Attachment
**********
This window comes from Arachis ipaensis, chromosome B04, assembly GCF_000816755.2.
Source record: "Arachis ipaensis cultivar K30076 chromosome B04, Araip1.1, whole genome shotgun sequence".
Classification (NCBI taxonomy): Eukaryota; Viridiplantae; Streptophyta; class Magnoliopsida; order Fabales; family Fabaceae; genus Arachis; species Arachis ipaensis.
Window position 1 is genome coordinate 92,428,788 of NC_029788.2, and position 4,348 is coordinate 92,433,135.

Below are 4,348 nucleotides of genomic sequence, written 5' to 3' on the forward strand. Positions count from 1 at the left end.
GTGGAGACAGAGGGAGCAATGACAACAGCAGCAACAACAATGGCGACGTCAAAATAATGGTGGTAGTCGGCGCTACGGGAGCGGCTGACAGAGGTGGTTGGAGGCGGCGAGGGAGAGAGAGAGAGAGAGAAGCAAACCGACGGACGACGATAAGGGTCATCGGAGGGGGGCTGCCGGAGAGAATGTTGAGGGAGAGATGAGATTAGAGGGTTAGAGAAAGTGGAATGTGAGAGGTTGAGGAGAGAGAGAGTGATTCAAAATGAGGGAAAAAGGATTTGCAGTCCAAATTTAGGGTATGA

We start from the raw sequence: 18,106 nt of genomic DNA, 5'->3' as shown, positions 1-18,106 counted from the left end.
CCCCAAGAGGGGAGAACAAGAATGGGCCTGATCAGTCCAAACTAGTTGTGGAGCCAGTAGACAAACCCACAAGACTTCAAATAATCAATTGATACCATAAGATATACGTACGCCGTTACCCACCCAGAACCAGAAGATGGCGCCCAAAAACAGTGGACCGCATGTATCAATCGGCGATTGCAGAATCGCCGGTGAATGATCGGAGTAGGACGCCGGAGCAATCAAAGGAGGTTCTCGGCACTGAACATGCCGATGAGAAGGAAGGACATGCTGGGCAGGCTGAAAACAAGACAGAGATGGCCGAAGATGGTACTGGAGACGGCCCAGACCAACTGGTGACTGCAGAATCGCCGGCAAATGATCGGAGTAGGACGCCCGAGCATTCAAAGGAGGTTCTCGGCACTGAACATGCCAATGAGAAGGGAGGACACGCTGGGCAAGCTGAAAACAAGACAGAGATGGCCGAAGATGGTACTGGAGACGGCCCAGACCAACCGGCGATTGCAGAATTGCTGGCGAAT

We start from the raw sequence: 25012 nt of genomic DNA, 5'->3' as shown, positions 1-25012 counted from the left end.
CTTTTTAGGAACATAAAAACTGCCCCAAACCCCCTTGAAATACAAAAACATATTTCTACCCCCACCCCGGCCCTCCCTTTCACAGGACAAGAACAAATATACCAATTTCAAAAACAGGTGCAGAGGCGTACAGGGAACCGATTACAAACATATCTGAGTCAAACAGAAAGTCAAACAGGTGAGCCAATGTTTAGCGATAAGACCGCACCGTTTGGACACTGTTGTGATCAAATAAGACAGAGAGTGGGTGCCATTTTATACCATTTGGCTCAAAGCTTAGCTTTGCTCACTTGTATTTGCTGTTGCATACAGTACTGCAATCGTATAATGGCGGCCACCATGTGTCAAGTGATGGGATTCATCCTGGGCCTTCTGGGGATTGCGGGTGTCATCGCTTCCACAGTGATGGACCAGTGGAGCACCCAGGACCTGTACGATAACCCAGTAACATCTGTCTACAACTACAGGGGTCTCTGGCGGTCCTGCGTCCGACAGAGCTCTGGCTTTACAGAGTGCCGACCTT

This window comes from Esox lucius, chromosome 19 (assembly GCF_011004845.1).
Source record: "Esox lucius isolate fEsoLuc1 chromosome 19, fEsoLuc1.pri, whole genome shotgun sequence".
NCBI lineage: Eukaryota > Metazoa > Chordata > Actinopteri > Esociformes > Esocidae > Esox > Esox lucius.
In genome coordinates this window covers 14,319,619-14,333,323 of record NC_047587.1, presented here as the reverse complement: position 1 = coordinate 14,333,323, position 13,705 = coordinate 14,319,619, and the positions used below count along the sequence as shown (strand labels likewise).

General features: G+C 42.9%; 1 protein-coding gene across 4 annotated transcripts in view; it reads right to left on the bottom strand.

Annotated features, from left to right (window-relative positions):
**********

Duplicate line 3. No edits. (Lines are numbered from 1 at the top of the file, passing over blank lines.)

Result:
Classification (NCBI taxonomy): Eukaryota; Viridiplantae; Streptophyta; class Magnoliopsida; order Fabales; family Fabaceae; genus Arachis; species Arachis ipaensis.